From Bristol City Council, this template document designed for schools may help childcare settings when considering furloughing of staff:
From Early Years Educator, news of support for Childminders: https://www.earlyyearseducator.co.uk/news/article/coronavirus-government-support-for-self-employed-throws-lifeline-to-childminders?utm_content=Read%20more&utm_campaign=Newsletter%20%20310320%20%28Non-s
From the S.W. Regional Cyber Crime Unit, with so many of us trying to work from home a timely reminder about Cyber Security:
COVID-19 Themed Phishing/Fraud
We are urging organisations and the public to stay alert to phishing emails and spoof websites, and many other scams as criminals are exploiting fears surrounding the Coronavirus. There has also been an increase in phishing via text message.
Normally, our advice is aimed strongly at organisations, but the current situation isn’t normal. With increased home working, increased isolation of potentially vulnerable people, and increased COVID-19 related phishing attacks, we need to raise awareness of how to stay safe not only against traditional cyber dependent attacks, but cyber enabled/fraud/scams as well.
The chances are a lot of the people reading this newsletter have families, or are a part of community and volunteer groups, as well as working in organisations with links to people who fall into the above. We need you to raise awareness of the protective advice too, so please help us to help others. Below is some advice to help stay protected against phishing, and common social engineering tactics generally.
> Check that the message makes sense
This applies not only to the grammar and spelling, but also to the message as a whole – does what you are being asked to do sound right? Would that person typically ask you to do this action in this way?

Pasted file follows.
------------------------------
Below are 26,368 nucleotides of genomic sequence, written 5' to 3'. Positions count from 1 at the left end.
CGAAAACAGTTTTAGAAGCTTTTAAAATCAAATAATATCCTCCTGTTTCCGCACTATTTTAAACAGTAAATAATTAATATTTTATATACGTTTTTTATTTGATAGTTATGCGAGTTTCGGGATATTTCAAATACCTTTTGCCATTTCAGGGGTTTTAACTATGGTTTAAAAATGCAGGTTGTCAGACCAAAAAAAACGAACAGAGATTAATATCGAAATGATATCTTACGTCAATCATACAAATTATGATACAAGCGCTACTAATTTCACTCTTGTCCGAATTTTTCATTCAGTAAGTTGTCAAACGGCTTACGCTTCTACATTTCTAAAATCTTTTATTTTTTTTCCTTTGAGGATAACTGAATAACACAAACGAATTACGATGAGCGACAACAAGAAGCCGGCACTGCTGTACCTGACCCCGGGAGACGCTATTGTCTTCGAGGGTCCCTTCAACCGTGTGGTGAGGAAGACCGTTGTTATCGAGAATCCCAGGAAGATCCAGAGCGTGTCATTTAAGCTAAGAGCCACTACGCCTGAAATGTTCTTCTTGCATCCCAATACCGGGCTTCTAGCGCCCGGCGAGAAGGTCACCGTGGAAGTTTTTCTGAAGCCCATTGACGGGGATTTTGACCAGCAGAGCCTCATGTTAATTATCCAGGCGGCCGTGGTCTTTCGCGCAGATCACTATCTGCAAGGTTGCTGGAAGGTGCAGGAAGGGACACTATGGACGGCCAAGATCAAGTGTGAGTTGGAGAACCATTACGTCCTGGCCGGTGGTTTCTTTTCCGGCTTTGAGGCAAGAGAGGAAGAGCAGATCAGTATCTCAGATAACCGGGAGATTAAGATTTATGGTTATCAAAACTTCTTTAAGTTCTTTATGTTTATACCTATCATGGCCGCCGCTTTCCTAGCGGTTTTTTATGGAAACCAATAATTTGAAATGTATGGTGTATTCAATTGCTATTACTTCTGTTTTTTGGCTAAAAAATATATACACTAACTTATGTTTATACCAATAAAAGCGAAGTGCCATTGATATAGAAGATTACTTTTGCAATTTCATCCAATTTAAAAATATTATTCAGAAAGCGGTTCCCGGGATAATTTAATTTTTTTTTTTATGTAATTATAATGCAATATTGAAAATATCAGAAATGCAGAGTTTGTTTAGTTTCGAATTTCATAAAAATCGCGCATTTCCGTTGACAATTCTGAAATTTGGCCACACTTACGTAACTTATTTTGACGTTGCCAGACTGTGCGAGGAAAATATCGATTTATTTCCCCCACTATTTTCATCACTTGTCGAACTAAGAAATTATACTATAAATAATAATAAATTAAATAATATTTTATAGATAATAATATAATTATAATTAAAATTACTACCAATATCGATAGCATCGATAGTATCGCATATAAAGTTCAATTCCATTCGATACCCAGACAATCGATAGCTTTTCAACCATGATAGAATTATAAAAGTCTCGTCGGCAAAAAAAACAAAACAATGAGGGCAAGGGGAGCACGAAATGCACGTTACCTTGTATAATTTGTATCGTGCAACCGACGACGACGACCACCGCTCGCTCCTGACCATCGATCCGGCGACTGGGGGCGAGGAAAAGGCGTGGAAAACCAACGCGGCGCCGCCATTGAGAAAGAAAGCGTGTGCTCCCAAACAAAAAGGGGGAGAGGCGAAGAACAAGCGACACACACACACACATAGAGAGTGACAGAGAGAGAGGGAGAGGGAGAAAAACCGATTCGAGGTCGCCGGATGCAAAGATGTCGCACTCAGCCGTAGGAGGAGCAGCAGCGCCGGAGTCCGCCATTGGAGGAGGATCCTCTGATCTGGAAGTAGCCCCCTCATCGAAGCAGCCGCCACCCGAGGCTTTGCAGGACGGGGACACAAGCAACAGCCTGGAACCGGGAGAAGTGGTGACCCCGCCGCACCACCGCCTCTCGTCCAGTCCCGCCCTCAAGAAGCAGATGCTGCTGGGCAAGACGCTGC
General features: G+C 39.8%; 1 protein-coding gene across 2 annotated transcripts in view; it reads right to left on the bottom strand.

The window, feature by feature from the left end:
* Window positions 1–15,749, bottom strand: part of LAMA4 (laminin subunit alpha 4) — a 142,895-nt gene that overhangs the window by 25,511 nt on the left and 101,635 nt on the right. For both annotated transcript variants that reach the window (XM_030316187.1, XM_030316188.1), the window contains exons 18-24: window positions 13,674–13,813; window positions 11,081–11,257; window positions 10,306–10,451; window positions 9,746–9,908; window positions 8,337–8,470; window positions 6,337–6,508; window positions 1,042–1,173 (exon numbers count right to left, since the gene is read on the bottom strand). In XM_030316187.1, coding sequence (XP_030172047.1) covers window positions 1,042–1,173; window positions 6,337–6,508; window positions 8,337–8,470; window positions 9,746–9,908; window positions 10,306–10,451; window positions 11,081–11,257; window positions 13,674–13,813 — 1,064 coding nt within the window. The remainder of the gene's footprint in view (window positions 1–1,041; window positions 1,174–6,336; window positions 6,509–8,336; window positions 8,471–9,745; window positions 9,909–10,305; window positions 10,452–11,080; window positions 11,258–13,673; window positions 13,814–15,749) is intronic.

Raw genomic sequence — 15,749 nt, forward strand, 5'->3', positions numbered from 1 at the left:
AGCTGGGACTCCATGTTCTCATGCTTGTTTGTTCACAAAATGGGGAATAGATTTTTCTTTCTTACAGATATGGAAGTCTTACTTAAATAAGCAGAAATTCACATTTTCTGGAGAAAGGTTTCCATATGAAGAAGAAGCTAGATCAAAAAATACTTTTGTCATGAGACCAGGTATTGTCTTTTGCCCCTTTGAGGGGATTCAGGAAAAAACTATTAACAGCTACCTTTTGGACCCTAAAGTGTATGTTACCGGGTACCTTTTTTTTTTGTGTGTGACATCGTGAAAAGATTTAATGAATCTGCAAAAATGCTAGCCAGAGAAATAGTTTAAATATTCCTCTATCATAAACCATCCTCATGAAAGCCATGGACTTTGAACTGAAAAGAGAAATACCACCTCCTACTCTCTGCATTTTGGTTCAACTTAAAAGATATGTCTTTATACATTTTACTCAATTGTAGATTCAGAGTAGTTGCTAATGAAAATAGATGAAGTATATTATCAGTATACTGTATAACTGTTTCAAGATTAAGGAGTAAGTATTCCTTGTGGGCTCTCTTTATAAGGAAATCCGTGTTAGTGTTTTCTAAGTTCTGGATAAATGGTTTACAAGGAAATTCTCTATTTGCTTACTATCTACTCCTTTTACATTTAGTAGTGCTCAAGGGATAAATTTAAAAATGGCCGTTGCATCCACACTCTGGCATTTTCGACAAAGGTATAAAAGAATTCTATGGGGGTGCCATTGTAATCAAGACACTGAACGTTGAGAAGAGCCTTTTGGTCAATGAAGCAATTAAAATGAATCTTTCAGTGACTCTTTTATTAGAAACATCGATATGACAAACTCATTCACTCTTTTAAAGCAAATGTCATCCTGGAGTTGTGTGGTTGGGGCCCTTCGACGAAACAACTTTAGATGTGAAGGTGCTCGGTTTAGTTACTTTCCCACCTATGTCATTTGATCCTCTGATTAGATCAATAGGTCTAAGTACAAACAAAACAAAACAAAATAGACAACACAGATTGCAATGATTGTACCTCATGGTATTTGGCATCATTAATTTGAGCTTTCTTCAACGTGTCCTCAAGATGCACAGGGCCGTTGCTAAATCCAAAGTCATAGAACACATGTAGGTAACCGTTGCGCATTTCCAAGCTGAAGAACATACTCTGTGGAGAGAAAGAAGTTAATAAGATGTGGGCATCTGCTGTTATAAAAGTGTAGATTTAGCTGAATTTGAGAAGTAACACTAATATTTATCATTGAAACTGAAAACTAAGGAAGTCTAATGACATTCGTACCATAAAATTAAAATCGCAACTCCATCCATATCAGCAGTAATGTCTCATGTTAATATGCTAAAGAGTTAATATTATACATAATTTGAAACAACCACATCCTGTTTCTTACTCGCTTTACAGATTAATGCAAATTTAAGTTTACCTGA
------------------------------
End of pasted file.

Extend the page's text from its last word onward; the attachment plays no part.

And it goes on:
> Always confirm that a message is genuine by calling the person or organisation involved
Avoid using any numbers featured in correspondence, look these up separately.
> Never click on links and attachments, unless you are 100% sure that they have been verified.
There is almost always another way to check (e.g. by using your web browser).
> Stop and think before engaging with any correspondence
This applies not only to emails but to calls/texts/social media messages. Criminals look to apply pressure in some way to force people into making mistakes, so take a step back, don’t be rushed, and get a clear perspective.
> Only use official sources (e.g. Government website) for information around Coronavirus
> Watch out for fake login pages/URL spoofing
When visiting a page/logging in, check the URL in the address bar to ensure that you’re on the correct page, and everything operates as it should do. For added peace of mind, you can bookmark important sites and only visit those sites via that bookmark.
> More information
The National Cyber Security Centre (NCSC) released a great article summarising the above situation, you can find it on their website at https://www.ncsc.gov.uk/news/cyber-experts-step-criminals-exploit-coronavirus
If you have been a victim of a cyber crime, please report it to Action Fraud, which is the UK’s national cyber crime reporting portal. You can report through phone (0300 123 2040) or on their website at https://www.actionfraud.police.uk/
Reporting helps build intelligence for law enforcement, which can aid investigations as well as informational campaigns to prevent others from becoming victims.
Action Fraud operate a 24/7 live cyber reporting line for organisations! Further details at https://www.actionfraud.police.uk/campaign/24-7-live-cyber-reporting-for-businesses